Treasury Secretary Is No Job for a CEO

Chairman and CEO, JPMorgan Chase & Co, Jamie Dimon speaks during An Evening With the Fortune 500 at the New York Stock Exchange on May 7, 2012 in New York City

Photograph by Jemal Countess/Getty Images for Time.

Neil Irwin has a good piece arguing that Jamie Dimon would be a terrible Treasury Secretary because generally CEOs have a poor record in the position.

That’s quite right and is one of the reasons I’m confident the political instinct to reach for CEO X won’t control Obama and he’ll pick Jack Lew instead. I do have to say, though, that I find it frustrating that we even have to have these conversations. As I’ve written before, nobody ever suggests replacing the CEO of a large company with a successful mayor. People go back and forth between the business and political worlds all the time, which is sometimes great and sometimes a pernicious revolving door, but the key test for likely success in a high-level political job is success in a closely related job. Maybe something subcabinet at Treasury. Maybe one of the other economic policy gigs elsewhere in the government (Lew ran OMB). Maybe you chaired a relevant congressional committee. Either way, you need to have an intimate knowledge of the practical operations of the American government because, as Irwin says, you’re not Economic Policy Dictator. If you want to just mouth off with what you think are smart ideas, you need to get a blog. If you want to change public policy as the Treasury Secretary you have to figure out what tools are at your disposal and how to deploy them.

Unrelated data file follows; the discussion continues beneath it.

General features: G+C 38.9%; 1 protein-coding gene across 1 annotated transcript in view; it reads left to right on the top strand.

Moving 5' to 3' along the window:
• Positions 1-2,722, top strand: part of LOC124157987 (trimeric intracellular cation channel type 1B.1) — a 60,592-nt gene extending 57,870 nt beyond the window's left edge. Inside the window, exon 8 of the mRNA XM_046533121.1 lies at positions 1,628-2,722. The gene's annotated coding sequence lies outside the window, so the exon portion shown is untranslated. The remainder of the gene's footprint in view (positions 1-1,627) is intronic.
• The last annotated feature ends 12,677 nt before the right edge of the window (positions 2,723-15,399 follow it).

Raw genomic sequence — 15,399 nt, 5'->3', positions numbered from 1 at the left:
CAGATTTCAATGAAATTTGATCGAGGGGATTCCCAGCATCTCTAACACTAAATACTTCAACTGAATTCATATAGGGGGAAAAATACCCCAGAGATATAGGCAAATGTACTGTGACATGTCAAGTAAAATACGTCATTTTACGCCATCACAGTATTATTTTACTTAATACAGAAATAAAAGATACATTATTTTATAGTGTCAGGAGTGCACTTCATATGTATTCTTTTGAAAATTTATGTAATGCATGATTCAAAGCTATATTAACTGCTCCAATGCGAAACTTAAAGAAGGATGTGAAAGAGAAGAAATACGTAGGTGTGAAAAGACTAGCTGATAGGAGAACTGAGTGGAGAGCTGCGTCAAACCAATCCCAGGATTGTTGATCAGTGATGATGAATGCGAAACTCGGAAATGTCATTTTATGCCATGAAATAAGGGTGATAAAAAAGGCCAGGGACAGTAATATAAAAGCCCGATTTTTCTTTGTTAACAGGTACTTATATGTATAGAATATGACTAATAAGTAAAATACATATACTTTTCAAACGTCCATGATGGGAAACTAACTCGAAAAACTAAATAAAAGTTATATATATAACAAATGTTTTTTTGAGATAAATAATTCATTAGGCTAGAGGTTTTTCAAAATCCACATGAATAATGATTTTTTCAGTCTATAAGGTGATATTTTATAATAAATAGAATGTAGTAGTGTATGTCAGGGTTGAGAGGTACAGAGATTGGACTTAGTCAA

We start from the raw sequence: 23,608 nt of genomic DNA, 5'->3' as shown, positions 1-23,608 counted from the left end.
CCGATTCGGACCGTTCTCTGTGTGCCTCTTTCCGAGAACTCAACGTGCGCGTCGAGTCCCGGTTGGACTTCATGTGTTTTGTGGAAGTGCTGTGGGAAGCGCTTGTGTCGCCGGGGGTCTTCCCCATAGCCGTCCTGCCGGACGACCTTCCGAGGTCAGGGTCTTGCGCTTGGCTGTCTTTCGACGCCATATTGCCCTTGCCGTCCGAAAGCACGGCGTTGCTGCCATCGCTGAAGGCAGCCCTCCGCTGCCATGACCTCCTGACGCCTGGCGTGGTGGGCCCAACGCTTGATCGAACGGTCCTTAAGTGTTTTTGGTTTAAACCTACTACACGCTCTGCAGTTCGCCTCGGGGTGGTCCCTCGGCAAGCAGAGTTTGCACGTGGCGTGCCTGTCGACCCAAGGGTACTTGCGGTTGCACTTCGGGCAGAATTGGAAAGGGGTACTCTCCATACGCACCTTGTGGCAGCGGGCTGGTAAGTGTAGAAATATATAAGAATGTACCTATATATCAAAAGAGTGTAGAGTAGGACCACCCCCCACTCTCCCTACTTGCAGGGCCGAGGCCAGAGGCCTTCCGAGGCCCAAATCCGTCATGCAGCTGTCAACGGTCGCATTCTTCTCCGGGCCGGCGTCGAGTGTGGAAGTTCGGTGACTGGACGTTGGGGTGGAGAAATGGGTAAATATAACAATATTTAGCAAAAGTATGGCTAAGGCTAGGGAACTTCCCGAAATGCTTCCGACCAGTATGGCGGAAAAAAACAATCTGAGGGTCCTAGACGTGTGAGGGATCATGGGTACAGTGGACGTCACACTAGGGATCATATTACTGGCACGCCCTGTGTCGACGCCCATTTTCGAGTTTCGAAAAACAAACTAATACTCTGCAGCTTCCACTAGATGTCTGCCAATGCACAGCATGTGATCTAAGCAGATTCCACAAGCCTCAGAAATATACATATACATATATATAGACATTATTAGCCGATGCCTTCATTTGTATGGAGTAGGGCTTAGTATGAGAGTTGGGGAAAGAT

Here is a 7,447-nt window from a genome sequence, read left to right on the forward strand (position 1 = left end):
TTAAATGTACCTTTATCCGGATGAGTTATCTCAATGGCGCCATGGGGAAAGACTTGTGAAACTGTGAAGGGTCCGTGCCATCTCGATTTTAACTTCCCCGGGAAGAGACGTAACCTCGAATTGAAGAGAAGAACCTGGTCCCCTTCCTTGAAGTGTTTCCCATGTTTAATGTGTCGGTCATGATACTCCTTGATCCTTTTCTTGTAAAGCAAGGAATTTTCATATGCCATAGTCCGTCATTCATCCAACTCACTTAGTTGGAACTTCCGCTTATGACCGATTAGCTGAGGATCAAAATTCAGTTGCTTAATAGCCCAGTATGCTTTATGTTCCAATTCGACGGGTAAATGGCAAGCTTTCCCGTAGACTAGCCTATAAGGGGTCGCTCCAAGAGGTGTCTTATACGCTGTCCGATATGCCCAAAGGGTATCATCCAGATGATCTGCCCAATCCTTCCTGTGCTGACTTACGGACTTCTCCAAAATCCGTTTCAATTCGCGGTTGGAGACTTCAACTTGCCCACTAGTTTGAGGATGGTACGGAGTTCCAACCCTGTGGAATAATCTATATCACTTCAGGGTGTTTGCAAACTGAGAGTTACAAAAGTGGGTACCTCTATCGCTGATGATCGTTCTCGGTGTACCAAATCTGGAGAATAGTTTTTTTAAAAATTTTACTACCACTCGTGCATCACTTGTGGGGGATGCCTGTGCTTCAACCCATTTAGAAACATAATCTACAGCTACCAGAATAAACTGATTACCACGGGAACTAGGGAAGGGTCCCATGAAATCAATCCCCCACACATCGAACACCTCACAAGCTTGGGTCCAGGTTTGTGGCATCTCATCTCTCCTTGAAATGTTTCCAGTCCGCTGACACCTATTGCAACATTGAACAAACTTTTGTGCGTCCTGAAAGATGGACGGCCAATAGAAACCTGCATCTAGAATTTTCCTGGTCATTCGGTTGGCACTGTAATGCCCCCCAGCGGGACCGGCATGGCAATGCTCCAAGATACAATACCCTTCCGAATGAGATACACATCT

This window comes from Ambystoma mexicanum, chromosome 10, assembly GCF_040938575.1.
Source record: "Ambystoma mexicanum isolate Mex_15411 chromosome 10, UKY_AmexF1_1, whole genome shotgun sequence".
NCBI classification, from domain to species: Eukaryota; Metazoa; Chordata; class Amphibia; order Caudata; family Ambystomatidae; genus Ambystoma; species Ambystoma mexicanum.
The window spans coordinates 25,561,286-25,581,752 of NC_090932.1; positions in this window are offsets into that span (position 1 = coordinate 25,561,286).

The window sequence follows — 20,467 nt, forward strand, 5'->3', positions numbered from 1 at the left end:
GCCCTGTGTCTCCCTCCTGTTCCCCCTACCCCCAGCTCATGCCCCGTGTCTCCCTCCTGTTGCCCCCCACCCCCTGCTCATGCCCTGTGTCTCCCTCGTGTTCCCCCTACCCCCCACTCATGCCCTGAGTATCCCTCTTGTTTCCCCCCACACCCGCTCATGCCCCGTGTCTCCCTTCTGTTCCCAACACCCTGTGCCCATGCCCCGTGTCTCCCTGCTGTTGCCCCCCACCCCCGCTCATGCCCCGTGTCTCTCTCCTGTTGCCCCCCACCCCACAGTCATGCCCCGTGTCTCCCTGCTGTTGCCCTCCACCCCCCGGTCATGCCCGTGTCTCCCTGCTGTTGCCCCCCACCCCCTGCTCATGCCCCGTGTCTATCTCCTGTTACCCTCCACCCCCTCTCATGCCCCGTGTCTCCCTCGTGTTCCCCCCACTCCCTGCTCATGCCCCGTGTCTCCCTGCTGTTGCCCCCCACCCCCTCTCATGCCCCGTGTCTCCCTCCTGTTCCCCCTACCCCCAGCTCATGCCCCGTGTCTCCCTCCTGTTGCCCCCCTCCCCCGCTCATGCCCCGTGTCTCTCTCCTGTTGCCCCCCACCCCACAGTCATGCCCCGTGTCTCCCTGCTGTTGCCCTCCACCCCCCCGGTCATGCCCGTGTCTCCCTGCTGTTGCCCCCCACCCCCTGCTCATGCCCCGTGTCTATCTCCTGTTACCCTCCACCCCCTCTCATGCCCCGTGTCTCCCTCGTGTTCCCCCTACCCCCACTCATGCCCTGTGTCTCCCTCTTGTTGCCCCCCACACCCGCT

I would actually say that familiarity with the corporate world is one of the least important qualifications for the job, precisely because CEOs of big firms are easy to identify and have enormous megaphones with which to broadcast their views. You’re not going to somehow go years at a time without ever learning what the CEO of Goldman Sachs thinks about the impact of your choices on his life. You really might go years at a time without hearing from a busboy or a dental hygenist or the manager of a Foot Locker. But no matter who you appoint, the views of Fortune 500 executives are always heard loud and clear.